Today, I can confirm that the Government are resuming the process required to sell part of the “plan 1” (i.e. pre-2012) English student loan book as previously announced to the House on 6 February 2017. The sale covers loans issued by English local authorities only under the previous (pre-2012) system, specifically those which entered repayment between 2002 and 2006, with a total face value of around £3.7 billion. This is the first sale of the Income Contingent Repayment (ICR) loan book and it is proceeding on the basis that there is a reasonable prospect of achieving value for money. It will only complete subject to market conditions and a final value for money assessment.
As the Government have previously made clear, the position of all graduates, including those whose loans are part of a sale, will not change as a result of the sale. A sale will not alter the mechanisms and terms of repayment and sold loans will continue to be serviced by Her Majesty’s Revenue and Customs (HMRC) and the Student Loans Company (SLC) on the same basis as equivalent unsold loans. These protections mean that purchasers will have no right to change any of the current loan arrangements or to directly contact borrowers. Government have no plans to change, or to consider changing, the terms of pre-2012 loans.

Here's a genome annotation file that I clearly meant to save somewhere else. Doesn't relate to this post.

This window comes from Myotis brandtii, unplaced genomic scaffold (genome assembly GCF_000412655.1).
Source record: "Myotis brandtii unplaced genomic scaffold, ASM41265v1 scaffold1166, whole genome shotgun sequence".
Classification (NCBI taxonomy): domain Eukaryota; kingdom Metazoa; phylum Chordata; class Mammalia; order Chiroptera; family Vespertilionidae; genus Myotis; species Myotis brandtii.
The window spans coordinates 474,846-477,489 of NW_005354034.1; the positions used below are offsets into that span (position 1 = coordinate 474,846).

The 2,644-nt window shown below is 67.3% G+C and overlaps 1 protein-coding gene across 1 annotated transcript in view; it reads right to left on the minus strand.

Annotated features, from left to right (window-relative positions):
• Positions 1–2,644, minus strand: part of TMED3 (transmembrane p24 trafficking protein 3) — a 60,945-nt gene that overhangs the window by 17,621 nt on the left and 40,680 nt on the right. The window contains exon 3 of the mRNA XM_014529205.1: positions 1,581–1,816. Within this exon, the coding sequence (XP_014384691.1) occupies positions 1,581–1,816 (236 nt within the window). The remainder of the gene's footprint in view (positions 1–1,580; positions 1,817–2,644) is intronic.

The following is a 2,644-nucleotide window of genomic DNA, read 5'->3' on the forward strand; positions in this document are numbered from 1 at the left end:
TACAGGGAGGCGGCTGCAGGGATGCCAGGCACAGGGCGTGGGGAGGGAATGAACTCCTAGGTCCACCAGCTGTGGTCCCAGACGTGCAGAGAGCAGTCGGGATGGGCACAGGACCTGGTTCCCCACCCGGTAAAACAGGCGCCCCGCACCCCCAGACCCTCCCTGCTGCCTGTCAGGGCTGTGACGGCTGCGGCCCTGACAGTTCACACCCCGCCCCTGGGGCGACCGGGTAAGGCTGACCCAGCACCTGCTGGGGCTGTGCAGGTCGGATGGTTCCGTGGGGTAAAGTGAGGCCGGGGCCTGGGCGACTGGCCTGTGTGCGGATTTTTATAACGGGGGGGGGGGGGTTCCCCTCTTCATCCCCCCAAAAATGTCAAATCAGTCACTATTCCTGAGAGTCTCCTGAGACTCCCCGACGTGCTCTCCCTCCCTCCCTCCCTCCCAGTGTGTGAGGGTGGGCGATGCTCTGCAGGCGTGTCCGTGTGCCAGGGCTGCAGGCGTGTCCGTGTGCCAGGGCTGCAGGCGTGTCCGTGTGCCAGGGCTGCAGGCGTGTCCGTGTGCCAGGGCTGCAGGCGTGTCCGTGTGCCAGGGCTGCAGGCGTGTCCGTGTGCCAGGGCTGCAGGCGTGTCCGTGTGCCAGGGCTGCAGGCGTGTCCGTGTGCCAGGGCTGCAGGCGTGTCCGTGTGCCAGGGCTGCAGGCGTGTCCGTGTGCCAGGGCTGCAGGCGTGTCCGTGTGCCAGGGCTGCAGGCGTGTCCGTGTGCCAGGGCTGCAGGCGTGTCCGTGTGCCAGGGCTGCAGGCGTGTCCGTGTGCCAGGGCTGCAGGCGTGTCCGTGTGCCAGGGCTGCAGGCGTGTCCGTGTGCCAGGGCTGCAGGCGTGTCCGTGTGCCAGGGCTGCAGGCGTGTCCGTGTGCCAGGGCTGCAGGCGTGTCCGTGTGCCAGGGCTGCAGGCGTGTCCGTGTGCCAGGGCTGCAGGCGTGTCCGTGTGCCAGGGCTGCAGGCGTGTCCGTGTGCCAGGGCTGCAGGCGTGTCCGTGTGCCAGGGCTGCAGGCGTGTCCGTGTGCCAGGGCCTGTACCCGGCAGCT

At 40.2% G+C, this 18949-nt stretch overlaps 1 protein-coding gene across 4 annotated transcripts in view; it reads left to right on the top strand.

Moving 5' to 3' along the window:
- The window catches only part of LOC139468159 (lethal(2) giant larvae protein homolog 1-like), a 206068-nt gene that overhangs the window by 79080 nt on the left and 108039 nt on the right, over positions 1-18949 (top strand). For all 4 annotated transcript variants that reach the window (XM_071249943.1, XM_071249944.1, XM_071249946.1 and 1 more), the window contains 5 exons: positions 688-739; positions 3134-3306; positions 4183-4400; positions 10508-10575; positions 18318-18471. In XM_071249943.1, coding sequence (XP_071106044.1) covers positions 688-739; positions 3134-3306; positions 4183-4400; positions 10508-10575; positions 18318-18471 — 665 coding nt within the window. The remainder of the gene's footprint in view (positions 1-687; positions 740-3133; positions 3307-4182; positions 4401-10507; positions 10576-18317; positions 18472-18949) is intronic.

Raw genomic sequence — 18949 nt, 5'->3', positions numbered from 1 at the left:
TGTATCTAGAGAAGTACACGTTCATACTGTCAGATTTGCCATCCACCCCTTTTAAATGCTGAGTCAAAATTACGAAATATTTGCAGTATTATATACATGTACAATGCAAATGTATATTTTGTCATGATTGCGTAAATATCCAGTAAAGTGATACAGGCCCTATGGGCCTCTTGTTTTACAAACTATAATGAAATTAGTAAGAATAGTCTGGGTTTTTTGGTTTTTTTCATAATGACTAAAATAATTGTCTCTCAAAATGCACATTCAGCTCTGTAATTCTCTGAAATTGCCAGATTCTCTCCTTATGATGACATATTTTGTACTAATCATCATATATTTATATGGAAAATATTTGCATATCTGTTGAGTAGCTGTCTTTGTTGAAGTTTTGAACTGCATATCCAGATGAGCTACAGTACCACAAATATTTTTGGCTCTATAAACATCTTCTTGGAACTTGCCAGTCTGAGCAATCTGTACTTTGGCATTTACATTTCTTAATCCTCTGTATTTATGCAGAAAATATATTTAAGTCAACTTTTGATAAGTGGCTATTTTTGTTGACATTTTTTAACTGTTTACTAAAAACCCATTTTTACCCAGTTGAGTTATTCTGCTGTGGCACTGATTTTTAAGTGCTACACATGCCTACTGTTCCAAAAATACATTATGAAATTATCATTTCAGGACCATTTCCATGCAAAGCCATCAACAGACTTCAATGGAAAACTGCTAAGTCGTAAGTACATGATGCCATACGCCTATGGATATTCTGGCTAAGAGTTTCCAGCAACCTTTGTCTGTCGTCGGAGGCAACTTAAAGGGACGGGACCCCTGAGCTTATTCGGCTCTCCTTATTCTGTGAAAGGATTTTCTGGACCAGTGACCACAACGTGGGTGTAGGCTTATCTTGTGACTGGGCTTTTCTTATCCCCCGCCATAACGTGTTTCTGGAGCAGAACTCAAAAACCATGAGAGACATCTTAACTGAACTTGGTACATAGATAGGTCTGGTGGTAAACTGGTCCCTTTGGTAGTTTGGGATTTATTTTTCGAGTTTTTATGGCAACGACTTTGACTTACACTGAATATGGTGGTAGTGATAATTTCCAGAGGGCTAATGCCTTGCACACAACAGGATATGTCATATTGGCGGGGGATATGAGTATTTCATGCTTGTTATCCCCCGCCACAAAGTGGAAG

The sale terms are expected to include a number of warranties and indemnities for sale arrangers and investors, which give rise to contingent liabilities for Government. In this case, although there is specific statutory authority for the liability under the Sale of Student Loans Act 2008, in line with HM Treasury rules I believe it is appropriate to notify Parliament before incurring these liabilities. As a matter of record I have placed a Departmental Minute in the Libraries of both Houses describing the contingent liabilities that the Department for Education will hold on behalf of Government as a result of this first sale of the pre-2012 English student loan book. The maximum contingent liability against the Department for Education is unquantifiable and is expected to be in place for as long as there are outstanding securities.
The House will also be informed if and when a sale is completed.